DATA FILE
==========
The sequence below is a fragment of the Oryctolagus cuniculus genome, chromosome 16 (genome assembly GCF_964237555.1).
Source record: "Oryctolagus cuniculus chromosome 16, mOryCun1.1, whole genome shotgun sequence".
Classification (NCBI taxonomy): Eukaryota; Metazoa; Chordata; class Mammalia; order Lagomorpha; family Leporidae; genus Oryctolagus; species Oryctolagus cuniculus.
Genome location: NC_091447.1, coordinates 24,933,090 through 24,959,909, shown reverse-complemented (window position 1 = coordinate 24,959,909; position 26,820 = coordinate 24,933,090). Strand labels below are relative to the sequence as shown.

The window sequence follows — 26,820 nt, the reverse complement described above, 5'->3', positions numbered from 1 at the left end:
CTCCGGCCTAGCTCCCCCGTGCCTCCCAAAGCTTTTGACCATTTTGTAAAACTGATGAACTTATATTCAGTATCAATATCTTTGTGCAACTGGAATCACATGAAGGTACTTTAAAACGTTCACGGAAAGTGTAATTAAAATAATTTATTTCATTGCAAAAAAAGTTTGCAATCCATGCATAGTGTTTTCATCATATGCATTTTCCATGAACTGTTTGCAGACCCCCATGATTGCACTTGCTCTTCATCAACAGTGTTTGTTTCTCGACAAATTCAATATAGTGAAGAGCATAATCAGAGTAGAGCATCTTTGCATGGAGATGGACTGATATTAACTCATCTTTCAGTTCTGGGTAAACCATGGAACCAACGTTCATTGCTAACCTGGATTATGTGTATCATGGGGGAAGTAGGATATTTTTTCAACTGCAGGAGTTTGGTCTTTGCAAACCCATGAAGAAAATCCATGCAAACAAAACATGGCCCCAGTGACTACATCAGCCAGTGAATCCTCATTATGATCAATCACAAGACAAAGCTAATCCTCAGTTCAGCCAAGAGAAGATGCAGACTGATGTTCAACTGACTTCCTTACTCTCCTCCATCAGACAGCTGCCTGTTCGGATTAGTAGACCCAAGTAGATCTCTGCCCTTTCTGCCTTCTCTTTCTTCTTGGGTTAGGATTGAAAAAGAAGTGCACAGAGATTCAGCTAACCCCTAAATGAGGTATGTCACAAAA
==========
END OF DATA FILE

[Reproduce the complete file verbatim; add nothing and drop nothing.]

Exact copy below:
The sequence below is a fragment of the Oryctolagus cuniculus genome, chromosome 16 (genome assembly GCF_964237555.1).
Source record: "Oryctolagus cuniculus chromosome 16, mOryCun1.1, whole genome shotgun sequence".
Classification (NCBI taxonomy): Eukaryota; Metazoa; Chordata; class Mammalia; order Lagomorpha; family Leporidae; genus Oryctolagus; species Oryctolagus cuniculus.
Genome location: NC_091447.1, coordinates 24,933,090 through 24,959,909, shown reverse-complemented (window position 1 = coordinate 24,959,909; position 26,820 = coordinate 24,933,090). Strand labels below are relative to the sequence as shown.

The window sequence follows — 26,820 nt, the reverse complement described above, 5'->3', positions numbered from 1 at the left end:
CTCCGGCCTAGCTCCCCCGTGCCTCCCAAAGCTTTTGACCATTTTGTAAAACTGATGAACTTATATTCAGTATCAATATCTTTGTGCAACTGGAATCACATGAAGGTACTTTAAAACGTTCACGGAAAGTGTAATTAAAATAATTTATTTCATTGCAAAAAAAGTTTGCAATCCATGCATAGTGTTTTCATCATATGCATTTTCCATGAACTGTTTGCAGACCCCCATGATTGCACTTGCTCTTCATCAACAGTGTTTGTTTCTCGACAAATTCAATATAGTGAAGAGCATAATCAGAGTAGAGCATCTTTGCATGGAGATGGACTGATATTAACTCATCTTTCAGTTCTGGGTAAACCATGGAACCAACGTTCATTGCTAACCTGGATTATGTGTATCATGGGGGAAGTAGGATATTTTTTCAACTGCAGGAGTTTGGTCTTTGCAAACCCATGAAGAAAATCCATGCAAACAAAACATGGCCCCAGTGACTACATCAGCCAGTGAATCCTCATTATGATCAATCACAAGACAAAGCTAATCCTCAGTTCAGCCAAGAGAAGATGCAGACTGATGTTCAACTGACTTCCTTACTCTCCTCCATCAGACAGCTGCCTGTTCGGATTAGTAGACCCAAGTAGATCTCTGCCCTTTCTGCCTTCTCTTTCTTCTTGGGTTAGGATTGAAAAAGAAGTGCACAGAGATTCAGCTAACCCCTAAATGAGGTATGTCACAAAA